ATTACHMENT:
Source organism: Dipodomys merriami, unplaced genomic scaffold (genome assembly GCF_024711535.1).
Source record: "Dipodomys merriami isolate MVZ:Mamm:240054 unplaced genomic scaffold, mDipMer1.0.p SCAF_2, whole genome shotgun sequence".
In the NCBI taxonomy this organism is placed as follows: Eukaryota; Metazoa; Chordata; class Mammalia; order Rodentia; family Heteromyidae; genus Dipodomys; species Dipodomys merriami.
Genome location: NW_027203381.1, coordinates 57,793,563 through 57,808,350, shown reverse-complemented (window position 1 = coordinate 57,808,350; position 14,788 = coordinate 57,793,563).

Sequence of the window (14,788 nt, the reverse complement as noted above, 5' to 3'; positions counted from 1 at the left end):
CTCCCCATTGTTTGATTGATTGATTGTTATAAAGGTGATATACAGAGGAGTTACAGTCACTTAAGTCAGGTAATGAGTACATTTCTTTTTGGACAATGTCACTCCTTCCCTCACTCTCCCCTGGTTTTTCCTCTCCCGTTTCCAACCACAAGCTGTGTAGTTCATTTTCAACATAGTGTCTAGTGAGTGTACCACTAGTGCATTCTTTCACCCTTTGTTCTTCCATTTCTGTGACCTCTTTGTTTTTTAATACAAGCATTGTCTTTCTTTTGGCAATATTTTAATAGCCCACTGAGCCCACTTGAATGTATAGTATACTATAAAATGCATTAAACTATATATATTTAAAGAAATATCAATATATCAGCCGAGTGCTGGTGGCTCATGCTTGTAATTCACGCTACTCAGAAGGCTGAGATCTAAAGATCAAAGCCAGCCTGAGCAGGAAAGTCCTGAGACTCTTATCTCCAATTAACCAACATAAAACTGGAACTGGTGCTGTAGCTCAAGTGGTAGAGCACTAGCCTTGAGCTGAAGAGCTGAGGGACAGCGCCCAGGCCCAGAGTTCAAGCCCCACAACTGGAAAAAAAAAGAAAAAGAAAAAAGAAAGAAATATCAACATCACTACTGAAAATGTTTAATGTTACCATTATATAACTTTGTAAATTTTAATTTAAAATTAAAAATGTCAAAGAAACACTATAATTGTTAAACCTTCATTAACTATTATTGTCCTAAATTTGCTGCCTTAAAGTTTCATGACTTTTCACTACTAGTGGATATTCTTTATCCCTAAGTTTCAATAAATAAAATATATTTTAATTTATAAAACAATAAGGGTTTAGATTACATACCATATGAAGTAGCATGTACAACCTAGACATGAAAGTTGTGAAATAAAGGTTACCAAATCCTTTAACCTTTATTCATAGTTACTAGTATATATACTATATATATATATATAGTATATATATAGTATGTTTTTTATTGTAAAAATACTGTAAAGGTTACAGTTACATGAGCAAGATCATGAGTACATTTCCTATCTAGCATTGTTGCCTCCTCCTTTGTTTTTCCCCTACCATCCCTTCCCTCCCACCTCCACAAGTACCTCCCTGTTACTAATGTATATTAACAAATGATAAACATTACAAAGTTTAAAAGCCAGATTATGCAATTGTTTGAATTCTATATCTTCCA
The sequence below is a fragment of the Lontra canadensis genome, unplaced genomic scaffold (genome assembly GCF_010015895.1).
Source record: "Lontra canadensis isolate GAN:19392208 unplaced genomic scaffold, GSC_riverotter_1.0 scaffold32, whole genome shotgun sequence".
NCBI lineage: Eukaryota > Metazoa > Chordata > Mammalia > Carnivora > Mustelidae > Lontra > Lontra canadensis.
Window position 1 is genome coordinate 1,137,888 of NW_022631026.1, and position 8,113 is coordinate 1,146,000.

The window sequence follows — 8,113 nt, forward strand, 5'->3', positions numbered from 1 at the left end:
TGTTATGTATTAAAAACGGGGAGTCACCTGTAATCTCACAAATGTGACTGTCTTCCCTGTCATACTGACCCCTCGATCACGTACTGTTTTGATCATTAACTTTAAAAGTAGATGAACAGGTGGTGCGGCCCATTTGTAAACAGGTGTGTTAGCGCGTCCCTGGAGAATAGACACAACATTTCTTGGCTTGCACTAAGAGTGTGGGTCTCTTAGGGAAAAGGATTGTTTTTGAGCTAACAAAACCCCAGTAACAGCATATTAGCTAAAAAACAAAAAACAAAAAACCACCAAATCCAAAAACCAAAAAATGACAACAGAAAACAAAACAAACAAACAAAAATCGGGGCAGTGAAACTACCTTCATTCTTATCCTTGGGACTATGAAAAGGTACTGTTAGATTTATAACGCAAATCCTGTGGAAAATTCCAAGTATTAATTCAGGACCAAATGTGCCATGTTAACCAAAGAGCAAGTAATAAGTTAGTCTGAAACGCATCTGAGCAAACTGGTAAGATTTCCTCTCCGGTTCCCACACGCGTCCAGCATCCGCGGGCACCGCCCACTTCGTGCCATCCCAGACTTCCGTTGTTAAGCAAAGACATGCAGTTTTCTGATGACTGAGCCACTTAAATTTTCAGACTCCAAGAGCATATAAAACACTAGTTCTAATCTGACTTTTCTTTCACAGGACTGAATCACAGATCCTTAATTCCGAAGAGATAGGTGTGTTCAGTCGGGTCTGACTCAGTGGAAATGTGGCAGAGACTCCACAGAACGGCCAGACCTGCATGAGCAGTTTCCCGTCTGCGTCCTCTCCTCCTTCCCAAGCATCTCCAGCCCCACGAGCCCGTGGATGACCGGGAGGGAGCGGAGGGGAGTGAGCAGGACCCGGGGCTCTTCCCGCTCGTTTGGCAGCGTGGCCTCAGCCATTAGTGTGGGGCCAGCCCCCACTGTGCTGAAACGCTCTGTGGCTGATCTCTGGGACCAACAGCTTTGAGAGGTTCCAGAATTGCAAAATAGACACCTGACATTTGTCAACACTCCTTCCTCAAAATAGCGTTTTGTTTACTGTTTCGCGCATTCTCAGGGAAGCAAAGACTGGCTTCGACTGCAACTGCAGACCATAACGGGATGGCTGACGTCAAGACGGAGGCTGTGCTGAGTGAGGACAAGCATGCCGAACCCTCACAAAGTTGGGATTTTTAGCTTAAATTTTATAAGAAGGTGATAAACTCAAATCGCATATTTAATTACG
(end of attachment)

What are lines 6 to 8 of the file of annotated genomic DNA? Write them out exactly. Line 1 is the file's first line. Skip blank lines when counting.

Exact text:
CTCCCCATTGTTTGATTGATTGATTGTTATAAAGGTGATATACAGAGGAGTTACAGTCACTTAAGTCAGGTAATGAGTACATTTCTTTTTGGACAATGTCACTCCTTCCCTCACTCTCCCCTGGTTTTTCCTCTCCCGTTTCCAACCACAAGCTGTGTAGTTCATTTTCAACATAGTGTCTAGTGAGTGTACCACTAGTGCATTCTTTCACCCTTTGTTCTTCCATTTCTGTGACCTCTTTGTTTTTTAATACAAGCATTGTCTTTCTTTTGGCAATATTTTAATAGCCCACTGAGCCCACTTGAATGTATAGTATACTATAAAATGCATTAAACTATATATATTTAAAGAAATATCAATATATCAGCCGAGTGCTGGTGGCTCATGCTTGTAATTCACGCTACTCAGAAGGCTGAGATCTAAAGATCAAAGCCAGCCTGAGCAGGAAAGTCCTGAGACTCTTATCTCCAATTAACCAACATAAAACTGGAACTGGTGCTGTAGCTCAAGTGGTAGAGCACTAGCCTTGAGCTGAAGAGCTGAGGGACAGCGCCCAGGCCCAGAGTTCAAGCCCCACAACTGGAAAAAAAAAGAAAAAGAAAAAAGAAAGAAATATCAACATCACTACTGAAAATGTTTAATGTTACCATTATATAACTTTGTAAATTTTAATTTAAAATTAAAAATGTCAAAGAAACACTATAATTGTTAAACCTTCATTAACTATTATTGTCCTAAATTTGCTGCCTTAAAGTTTCATGACTTTTCACTACTAGTGGATATTCTTTATCCCTAAGTTTCAATAAATAAAATATATTTTAATTTATAAAACAATAAGGGTTTAGATTACATACCATATGAAGTAGCATGTACAACCTAGACATGAAAGTTGTGAAATAAAGGTTACCAAATCCTTTAACCTTTATTCATAGTTACTAGTATATATACTATATATATATATATAGTATATATATAGTATGTTTTTTATTGTAAAAATACTGTAAAGGTTACAGTTACATGAGCAAGATCATGAGTACATTTCCTATCTAGCATTGTTGCCTCCTCCTTTGTTTTTCCCCTACCATCCCTTCCCTCCCACCTCCACAAGTACCTCCCTGTTACTAATGTATATTAACAAATGATAAACATTACAAAGTTTAAAAGCCAGATTATGCAATTGTTTGAATTCTATATCTTCCA
The sequence below is a fragment of the Lontra canadensis genome, unplaced genomic scaffold (genome assembly GCF_010015895.1).
Source record: "Lontra canadensis isolate GAN:19392208 unplaced genomic scaffold, GSC_riverotter_1.0 scaffold32, whole genome shotgun sequence".